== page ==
Get More Kids Involved in PE This Year

I was always the kid who raised their hand and wanted to be picked first to play any game in PE.  Those that didn’t, I never understood why they showed no interest and ran away practically.  Years and a 15 year old son later who is not an athlete, I know the benefits involved with overall physical development compared to only playing sports in PE.  The unfortunate reality is teachers and coaches give more attention the the kids in PE who want to play sports.  Why?  Because teachers and coaches are human, and humans gravitate toward people with common interests.  So how do we make a positive impact on childhood obesity and get the kids who aren’t interested in playing sports to participate?  The answer is long term athletic develoment.

SHAPE America has developed standards around physical literacy that teach movement fundamentals before sports and sports specific skills.  Not all states subscribe to this philosophy for PE, and with PE not a typically state tested subject, the initiative to get more kids involved is left to each individual teacher.  Besides physical literacy and long term athletic development being a NATIONAL guideline, it really does make sense to including all students and not just the sports & active minded ones.  Every child needs to learn how to control both sides of their body in a variety of environments.  Whether they are in a pool, on a field, on the ice/snow, or in the air like gymnastics; controlling your body and having confidence in the related movements creates a healthier child.  Less than 1% of kids become professional athletes, 99% of the population has to maintain their health as an adult to pay the bills and care for their families.  Teaching healthy movements that lead to lifetime skills benefits everyone.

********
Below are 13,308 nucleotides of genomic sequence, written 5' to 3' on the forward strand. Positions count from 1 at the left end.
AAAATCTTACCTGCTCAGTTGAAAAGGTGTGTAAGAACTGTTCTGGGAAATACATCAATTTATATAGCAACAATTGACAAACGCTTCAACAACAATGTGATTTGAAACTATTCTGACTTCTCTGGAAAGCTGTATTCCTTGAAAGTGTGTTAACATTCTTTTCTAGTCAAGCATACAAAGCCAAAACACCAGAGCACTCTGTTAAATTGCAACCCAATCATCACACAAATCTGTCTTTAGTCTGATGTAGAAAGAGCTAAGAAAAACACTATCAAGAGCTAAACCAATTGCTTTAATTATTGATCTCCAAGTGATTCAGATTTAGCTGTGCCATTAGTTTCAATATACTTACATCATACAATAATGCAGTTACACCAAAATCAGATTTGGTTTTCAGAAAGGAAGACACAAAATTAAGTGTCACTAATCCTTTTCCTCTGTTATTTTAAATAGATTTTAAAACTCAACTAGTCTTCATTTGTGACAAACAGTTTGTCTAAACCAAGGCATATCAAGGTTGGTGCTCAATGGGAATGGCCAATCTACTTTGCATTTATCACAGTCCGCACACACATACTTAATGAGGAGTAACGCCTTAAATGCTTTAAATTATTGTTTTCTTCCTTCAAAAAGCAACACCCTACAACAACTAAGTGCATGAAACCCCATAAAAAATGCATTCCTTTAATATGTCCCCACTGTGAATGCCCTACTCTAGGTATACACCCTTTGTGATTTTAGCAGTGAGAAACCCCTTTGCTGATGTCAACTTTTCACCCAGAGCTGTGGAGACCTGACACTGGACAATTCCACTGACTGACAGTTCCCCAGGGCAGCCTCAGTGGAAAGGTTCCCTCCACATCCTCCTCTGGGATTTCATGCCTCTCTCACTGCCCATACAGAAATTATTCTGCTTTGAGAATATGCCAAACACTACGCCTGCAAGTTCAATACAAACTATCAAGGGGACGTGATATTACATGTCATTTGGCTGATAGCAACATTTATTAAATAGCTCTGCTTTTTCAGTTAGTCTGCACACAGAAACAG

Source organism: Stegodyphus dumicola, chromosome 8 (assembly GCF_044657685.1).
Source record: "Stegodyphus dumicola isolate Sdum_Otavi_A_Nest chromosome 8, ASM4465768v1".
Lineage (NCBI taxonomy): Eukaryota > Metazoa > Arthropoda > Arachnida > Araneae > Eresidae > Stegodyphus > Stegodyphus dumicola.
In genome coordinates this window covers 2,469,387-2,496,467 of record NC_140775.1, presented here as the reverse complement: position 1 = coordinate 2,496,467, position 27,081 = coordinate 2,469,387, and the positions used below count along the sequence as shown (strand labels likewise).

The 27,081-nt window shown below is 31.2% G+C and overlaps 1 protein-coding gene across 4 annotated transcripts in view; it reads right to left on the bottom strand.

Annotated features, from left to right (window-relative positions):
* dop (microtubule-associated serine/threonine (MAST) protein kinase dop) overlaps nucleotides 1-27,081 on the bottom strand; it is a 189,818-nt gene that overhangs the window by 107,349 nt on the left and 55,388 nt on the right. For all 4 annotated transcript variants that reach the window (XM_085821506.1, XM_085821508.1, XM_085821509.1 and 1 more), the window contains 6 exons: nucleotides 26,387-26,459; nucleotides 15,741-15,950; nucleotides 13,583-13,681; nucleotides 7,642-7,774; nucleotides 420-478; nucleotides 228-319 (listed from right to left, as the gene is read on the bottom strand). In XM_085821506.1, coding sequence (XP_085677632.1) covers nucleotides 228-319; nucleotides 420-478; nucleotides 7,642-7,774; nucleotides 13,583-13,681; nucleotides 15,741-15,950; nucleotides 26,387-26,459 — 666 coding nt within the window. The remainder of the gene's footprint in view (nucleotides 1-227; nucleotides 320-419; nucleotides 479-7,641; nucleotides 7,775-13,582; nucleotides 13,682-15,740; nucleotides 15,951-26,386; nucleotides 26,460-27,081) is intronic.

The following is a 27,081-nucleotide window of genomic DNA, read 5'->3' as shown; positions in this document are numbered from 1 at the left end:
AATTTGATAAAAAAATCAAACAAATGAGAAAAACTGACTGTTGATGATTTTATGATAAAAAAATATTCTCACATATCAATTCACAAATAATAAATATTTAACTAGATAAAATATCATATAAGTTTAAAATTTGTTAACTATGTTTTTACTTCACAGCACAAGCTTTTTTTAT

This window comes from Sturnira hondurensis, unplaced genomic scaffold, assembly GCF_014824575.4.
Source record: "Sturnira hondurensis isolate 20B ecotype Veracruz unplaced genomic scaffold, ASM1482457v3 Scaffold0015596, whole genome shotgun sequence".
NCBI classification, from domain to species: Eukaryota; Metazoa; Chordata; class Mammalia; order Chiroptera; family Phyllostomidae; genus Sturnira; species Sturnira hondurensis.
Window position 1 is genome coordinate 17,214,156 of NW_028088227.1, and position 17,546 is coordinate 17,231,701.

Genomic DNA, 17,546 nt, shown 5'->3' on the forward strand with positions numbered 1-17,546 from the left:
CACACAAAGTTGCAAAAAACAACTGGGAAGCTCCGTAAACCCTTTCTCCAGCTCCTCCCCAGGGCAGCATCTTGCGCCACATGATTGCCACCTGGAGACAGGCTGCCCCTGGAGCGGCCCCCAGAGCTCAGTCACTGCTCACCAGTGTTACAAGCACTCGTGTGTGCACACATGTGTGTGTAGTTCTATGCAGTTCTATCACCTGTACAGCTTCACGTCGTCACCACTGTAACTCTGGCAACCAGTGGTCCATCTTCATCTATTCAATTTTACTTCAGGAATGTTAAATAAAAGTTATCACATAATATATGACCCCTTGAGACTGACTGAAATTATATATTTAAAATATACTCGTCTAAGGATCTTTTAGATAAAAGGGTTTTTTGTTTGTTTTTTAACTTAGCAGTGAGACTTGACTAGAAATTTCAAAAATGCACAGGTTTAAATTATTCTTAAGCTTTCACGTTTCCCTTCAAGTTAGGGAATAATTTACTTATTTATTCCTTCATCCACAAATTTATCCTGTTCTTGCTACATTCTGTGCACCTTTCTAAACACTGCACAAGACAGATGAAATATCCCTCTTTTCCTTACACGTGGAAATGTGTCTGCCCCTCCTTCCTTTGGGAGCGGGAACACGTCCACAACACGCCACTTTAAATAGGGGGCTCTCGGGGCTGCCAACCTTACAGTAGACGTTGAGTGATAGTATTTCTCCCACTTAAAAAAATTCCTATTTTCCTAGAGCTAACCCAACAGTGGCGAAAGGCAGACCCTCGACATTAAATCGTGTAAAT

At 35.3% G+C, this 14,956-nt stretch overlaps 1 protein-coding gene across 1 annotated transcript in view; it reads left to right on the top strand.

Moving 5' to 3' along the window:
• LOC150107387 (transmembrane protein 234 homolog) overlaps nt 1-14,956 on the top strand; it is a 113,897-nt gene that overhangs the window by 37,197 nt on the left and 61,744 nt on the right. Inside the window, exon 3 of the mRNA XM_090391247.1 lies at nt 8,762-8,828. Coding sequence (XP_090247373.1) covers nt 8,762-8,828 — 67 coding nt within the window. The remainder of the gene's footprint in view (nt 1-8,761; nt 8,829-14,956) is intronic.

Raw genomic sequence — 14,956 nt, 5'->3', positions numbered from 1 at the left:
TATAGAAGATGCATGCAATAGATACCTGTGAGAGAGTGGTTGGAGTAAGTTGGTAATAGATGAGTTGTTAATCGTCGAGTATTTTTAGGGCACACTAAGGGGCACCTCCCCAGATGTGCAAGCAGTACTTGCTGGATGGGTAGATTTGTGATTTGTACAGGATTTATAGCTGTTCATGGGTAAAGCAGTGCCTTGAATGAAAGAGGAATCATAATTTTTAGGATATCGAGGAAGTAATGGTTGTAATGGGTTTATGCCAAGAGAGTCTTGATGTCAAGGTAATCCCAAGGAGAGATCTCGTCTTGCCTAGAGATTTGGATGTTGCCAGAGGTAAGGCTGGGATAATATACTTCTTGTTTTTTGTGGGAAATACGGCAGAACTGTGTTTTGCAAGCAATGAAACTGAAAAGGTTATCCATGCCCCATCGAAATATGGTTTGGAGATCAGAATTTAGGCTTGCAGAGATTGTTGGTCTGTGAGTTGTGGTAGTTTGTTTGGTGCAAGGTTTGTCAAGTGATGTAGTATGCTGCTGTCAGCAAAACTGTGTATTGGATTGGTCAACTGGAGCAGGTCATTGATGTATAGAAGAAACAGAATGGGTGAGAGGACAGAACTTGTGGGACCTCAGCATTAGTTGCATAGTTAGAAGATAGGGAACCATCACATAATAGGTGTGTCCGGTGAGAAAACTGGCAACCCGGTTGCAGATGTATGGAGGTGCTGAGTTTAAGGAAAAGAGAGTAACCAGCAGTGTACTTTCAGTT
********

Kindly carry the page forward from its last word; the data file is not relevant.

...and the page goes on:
Part of what my company Movement Academy does, is give professional development seminars on LTAD to PE teachers.  Our goal is to educate the educator so they can lay the foundation for a healthier and more active next generation.  To have this goal occur, more education and accountability is needed. Test scores that reflect a knowledge of movement and not just participation are necessary to hold both students and teachers accountable.  Talk to your teacher, principal, school board, and state leaders to make PE accountable not optional.  The only negatives are reduced obesity, stroke, and heart disease in children and future adults.  Learning movement before sports is the key to improving participation in PE and changing our next generation of adults.

 

Contact Matt Peale, who is an NASM Certified Personal Trainer, at mpeale@ltmacademy.com, for any questions and comments.

 

 

Physical Exercise is Good for the Brain at Any Age

My company has changed names to Movement Academy from Learn To Move Academy.  A big part of that change is to share the ongoing scientific developments about physical exercise being important to cognitive functioning at various stages of life from young to old.  The brain is susceptible to development, and in this case development just means any change, in the adolescent stage and old age stage.  Obviously youth is in a progressive development and old age in a regressive development.  From a physical standpoint, both age ranges are also similar in balance and stability issues, so the mental similarities make sense.